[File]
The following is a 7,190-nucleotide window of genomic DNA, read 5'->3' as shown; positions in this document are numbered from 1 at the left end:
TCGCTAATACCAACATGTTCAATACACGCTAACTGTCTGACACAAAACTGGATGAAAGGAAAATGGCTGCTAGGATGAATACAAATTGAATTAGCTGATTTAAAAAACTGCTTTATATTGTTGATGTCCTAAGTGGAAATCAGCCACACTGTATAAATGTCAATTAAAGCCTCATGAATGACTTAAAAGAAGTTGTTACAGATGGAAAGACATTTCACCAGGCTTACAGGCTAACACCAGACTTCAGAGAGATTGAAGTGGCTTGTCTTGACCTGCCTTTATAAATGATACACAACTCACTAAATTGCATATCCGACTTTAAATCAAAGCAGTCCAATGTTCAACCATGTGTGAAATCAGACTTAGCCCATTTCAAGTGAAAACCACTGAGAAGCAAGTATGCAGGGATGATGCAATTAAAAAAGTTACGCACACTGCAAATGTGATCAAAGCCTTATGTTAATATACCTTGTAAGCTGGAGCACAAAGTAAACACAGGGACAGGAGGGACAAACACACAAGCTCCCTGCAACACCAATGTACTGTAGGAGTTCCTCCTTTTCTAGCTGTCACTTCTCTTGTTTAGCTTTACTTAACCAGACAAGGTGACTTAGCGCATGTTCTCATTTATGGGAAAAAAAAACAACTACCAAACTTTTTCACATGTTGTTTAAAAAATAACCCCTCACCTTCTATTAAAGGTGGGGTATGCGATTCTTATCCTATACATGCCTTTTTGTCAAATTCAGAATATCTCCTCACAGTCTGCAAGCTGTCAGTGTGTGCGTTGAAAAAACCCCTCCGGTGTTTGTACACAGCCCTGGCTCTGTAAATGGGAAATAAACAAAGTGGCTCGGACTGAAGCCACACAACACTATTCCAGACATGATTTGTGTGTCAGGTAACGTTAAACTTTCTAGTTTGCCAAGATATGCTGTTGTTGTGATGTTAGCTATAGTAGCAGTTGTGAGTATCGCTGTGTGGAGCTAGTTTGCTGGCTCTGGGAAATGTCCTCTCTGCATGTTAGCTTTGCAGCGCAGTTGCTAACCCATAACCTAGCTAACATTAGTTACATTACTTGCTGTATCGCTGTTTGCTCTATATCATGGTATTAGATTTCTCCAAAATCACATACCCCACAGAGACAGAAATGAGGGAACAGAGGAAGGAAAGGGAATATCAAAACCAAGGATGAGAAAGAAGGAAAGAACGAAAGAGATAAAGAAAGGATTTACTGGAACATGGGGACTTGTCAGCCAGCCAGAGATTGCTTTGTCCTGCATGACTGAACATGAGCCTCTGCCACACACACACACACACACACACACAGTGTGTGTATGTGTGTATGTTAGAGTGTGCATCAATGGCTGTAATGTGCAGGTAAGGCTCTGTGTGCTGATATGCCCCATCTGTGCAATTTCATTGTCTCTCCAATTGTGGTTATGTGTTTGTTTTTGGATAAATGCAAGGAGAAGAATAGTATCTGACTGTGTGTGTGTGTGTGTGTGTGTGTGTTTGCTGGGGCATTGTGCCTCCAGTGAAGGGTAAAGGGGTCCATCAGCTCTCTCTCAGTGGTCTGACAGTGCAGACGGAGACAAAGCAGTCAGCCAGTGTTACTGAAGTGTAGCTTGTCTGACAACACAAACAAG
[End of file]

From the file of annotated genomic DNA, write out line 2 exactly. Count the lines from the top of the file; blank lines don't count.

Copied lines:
TCGCTAATACCAACATGTTCAATACACGCTAACTGTCTGACACAAAACTGGATGAAAGGAAAATGGCTGCTAGGATGAATACAAATTGAATTAGCTGATTTAAAAAACTGCTTTATATTGTTGATGTCCTAAGTGGAAATCAGCCACACTGTATAAATGTCAATTAAAGCCTCATGAATGACTTAAAAGAAGTTGTTACAGATGGAAAGACATTTCACCAGGCTTACAGGCTAACACCAGACTTCAGAGAGATTGAAGTGGCTTGTCTTGACCTGCCTTTATAAATGATACACAACTCACTAAATTGCATATCCGACTTTAAATCAAAGCAGTCCAATGTTCAACCATGTGTGAAATCAGACTTAGCCCATTTCAAGTGAAAACCACTGAGAAGCAAGTATGCAGGGATGATGCAATTAAAAAAGTTACGCACACTGCAAATGTGATCAAAGCCTTATGTTAATATACCTTGTAAGCTGGAGCACAAAGTAAACACAGGGACAGGAGGGACAAACACACAAGCTCCCTGCAACACCAATGTACTGTAGGAGTTCCTCCTTTTCTAGCTGTCACTTCTCTTGTTTAGCTTTACTTAACCAGACAAGGTGACTTAGCGCATGTTCTCATTTATGGGAAAAAAAAACAACTACCAAACTTTTTCACATGTTGTTTAAAAAATAACCCCTCACCTTCTATTAAAGGTGGGGTATGCGATTCTTATCCTATACATGCCTTTTTGTCAAATTCAGAATATCTCCTCACAGTCTGCAAGCTGTCAGTGTGTGCGTTGAAAAAACCCCTCCGGTGTTTGTACACAGCCCTGGCTCTGTAAATGGGAAATAAACAAAGTGGCTCGGACTGAAGCCACACAACACTATTCCAGACATGATTTGTGTGTCAGGTAACGTTAAACTTTCTAGTTTGCCAAGATATGCTGTTGTTGTGATGTTAGCTATAGTAGCAGTTGTGAGTATCGCTGTGTGGAGCTAGTTTGCTGGCTCTGGGAAATGTCCTCTCTGCATGTTAGCTTTGCAGCGCAGTTGCTAACCCATAACCTAGCTAACATTAGTTACATTACTTGCTGTATCGCTGTTTGCTCTATATCATGGTATTAGATTTCTCCAAAATCACATACCCCACAGAGACAGAAATGAGGGAACAGAGGAAGGAAAGGGAATATCAAAACCAAGGATGAGAAAGAAGGAAAGAACGAAAGAGATAAAGAAAGGATTTACTGGAACATGGGGACTTGTCAGCCAGCCAGAGATTGCTTTGTCCTGCATGACTGAACATGAGCCTCTGCCACACACACACACACACACACACACAGTGTGTGTATGTGTGTATGTTAGAGTGTGCATCAATGGCTGTAATGTGCAGGTAAGGCTCTGTGTGCTGATATGCCCCATCTGTGCAATTTCATTGTCTCTCCAATTGTGGTTATGTGTTTGTTTTTGGATAAATGCAAGGAGAAGAATAGTATCTGACTGTGTGTGTGTGTGTGTGTGTGTGTGTTTGCTGGGGCATTGTGCCTCCAGTGAAGGGTAAAGGGGTCCATCAGCTCTCTCTCAGTGGTCTGACAGTGCAGACGGAGACAAAGCAGTCAGCCAGTGTTACTGAAGTGTAGCTTGTCTGACAACACAAACAAG